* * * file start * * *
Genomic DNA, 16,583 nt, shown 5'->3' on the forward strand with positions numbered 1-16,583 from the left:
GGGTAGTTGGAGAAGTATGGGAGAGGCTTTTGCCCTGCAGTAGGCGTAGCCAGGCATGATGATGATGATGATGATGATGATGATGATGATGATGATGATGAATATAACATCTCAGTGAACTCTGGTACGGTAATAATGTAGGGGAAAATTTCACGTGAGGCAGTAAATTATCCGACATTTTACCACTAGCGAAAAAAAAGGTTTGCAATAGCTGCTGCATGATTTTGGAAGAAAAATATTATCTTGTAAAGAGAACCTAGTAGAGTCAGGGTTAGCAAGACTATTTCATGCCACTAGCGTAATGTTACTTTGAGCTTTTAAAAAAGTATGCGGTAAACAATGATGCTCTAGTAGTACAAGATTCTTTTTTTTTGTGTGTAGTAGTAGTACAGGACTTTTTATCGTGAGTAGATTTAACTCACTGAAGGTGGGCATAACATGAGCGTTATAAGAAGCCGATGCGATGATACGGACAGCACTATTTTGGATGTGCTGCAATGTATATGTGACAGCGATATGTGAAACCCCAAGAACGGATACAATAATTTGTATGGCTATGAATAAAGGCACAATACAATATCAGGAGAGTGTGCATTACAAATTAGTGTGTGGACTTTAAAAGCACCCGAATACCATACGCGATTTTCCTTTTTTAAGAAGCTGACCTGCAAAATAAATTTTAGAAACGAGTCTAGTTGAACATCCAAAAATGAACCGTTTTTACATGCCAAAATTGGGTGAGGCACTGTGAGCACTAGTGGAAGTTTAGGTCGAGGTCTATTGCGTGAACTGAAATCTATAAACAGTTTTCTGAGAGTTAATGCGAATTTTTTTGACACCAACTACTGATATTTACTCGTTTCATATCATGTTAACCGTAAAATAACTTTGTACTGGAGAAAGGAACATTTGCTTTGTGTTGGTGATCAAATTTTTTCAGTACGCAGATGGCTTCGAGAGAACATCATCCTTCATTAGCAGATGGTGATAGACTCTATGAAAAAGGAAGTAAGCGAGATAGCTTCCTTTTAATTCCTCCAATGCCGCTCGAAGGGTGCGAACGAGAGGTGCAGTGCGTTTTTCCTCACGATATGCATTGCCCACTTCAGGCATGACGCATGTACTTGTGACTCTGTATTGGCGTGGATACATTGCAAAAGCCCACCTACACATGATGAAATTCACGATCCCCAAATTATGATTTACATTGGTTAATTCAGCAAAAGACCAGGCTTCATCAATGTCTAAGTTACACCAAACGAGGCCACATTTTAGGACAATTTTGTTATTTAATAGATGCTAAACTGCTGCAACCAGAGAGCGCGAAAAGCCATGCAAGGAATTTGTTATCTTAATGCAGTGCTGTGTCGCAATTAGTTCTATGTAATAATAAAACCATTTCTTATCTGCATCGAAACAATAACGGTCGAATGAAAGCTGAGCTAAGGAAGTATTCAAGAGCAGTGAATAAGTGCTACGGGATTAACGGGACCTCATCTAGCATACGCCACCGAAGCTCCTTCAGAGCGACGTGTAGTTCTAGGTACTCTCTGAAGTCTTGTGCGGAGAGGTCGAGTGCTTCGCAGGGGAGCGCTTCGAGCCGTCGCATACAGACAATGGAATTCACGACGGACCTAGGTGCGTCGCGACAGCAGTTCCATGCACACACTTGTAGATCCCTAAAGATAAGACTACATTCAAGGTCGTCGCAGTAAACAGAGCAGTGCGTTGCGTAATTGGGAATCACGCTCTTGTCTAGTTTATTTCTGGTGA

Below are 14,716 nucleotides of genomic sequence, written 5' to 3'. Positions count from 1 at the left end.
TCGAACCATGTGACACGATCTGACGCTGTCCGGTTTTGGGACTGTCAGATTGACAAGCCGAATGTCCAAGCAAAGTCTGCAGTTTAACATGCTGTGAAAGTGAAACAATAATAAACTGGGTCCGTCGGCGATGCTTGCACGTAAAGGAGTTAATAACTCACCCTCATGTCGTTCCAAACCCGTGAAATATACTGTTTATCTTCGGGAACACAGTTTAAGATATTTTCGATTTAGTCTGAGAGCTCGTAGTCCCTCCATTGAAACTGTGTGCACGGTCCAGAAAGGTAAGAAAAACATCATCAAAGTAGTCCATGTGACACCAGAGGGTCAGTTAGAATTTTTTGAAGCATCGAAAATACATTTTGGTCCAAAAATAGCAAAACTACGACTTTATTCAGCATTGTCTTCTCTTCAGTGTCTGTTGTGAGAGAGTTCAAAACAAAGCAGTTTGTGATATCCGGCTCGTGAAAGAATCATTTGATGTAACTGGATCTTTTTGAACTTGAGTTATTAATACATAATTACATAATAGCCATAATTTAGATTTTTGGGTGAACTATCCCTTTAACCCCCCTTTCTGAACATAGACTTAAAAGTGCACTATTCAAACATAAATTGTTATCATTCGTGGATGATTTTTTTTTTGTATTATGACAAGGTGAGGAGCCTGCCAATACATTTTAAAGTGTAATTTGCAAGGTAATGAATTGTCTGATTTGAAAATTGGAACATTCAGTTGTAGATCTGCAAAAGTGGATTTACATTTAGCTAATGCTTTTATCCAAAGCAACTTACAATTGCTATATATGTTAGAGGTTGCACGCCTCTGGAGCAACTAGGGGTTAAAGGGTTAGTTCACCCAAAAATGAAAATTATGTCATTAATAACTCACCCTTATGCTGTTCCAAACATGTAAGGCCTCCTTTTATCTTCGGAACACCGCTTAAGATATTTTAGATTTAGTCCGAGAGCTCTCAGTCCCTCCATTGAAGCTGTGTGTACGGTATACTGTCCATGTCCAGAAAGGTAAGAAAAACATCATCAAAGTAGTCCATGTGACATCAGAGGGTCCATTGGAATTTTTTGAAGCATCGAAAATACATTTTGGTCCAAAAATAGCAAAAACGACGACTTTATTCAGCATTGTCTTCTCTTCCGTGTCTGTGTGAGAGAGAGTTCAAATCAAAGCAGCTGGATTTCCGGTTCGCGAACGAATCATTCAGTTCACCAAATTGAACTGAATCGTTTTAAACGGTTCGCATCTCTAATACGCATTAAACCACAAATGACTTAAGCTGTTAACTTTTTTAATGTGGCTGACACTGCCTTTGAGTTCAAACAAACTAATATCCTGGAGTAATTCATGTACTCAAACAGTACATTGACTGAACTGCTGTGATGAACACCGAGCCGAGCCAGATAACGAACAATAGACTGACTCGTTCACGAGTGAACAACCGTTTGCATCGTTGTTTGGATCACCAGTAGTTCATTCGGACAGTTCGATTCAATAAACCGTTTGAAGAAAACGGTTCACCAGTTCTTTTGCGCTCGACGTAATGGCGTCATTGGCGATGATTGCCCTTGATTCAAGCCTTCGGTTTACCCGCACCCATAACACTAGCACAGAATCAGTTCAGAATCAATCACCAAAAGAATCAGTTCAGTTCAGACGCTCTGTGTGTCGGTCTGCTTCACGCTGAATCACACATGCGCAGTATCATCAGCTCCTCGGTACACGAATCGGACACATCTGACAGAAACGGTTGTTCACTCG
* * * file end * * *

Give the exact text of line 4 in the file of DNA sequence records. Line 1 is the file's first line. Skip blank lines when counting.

TCGAACCATGTGACACGATCTGACGCTGTCCGGTTTTGGGACTGTCAGATTGACAAGCCGAATGTCCAAGCAAAGTCTGCAGTTTAACATGCTGTGAAAGTGAAACAATAATAAACTGGGTCCGTCGGCGATGCTTGCACGTAAAGGAGTTAATAACTCACCCTCATGTCGTTCCAAACCCGTGAAATATACTGTTTATCTTCGGGAACACAGTTTAAGATATTTTCGATTTAGTCTGAGAGCTCGTAGTCCCTCCATTGAAACTGTGTGCACGGTCCAGAAAGGTAAGAAAAACATCATCAAAGTAGTCCATGTGACACCAGAGGGTCAGTTAGAATTTTTTGAAGCATCGAAAATACATTTTGGTCCAAAAATAGCAAAACTACGACTTTATTCAGCATTGTCTTCTCTTCAGTGTCTGTTGTGAGAGAGTTCAAAACAAAGCAGTTTGTGATATCCGGCTCGTGAAAGAATCATTTGATGTAACTGGATCTTTTTGAACTTGAGTTATTAATACATAATTACATAATAGCCATAATTTAGATTTTTGGGTGAACTATCCCTTTAACCCCCCTTTCTGAACATAGACTTAAAAGTGCACTATTCAAACATAAATTGTTATCATTCGTGGATGATTTTTTTTTTGTATTATGACAAGGTGAGGAGCCTGCCAATACATTTTAAAGTGTAATTTGCAAGGTAATGAATTGTCTGATTTGAAAATTGGAACATTCAGTTGTAGATCTGCAAAAGTGGATTTACATTTAGCTAATGCTTTTATCCAAAGCAACTTACAATTGCTATATATGTTAGAGGTTGCACGCCTCTGGAGCAACTAGGGGTTAAAGGGTTAGTTCACCCAAAAATGAAAATTATGTCATTAATAACTCACCCTTATGCTGTTCCAAACATGTAAGGCCTCCTTTTATCTTCGGAACACCGCTTAAGATATTTTAGATTTAGTCCGAGAGCTCTCAGTCCCTCCATTGAAGCTGTGTGTACGGTATACTGTCCATGTCCAGAAAGGTAAGAAAAACATCATCAAAGTAGTCCATGTGACATCAGAGGGTCCATTGGAATTTTTTGAAGCATCGAAAATACATTTTGGTCCAAAAATAGCAAAAACGACGACTTTATTCAGCATTGTCTTCTCTTCCGTGTCTGTGTGAGAGAGAGTTCAAATCAAAGCAGCTGGATTTCCGGTTCGCGAACGAATCATTCAGTTCACCAAATTGAACTGAATCGTTTTAAACGGTTCGCATCTCTAATACGCATTAAACCACAAATGACTTAAGCTGTTAACTTTTTTAATGTGGCTGACACTGCCTTTGAGTTCAAACAAACTAATATCCTGGAGTAATTCATGTACTCAAACAGTACATTGACTGAACTGCTGTGATGAACACCGAGCCGAGCCAGATAACGAACAATAGACTGACTCGTTCACGAGTGAACAACCGTTTGCATCGTTGTTTGGATCACCAGTAGTTCATTCGGACAGTTCGATTCAATAAACCGTTTGAAGAAAACGGTTCACCAGTTCTTTTGCGCTCGACGTAATGGCGTCATTGGCGATGATTGCCCTTGATTCAAGCCTTCGGTTTACCCGCACCCATAACACTAGCACAGAATCAGTTCAGAATCAATCACCAAAAGAATCAGTTCAGTTCAGACGCTCTGTGTGTCGGTCTGCTTCACGCTGAATCACACATGCGCAGTATCATCAGCTCCTCGGTACACGAATCGGACACATCTGACAGAAACGGTTGTTCACTCG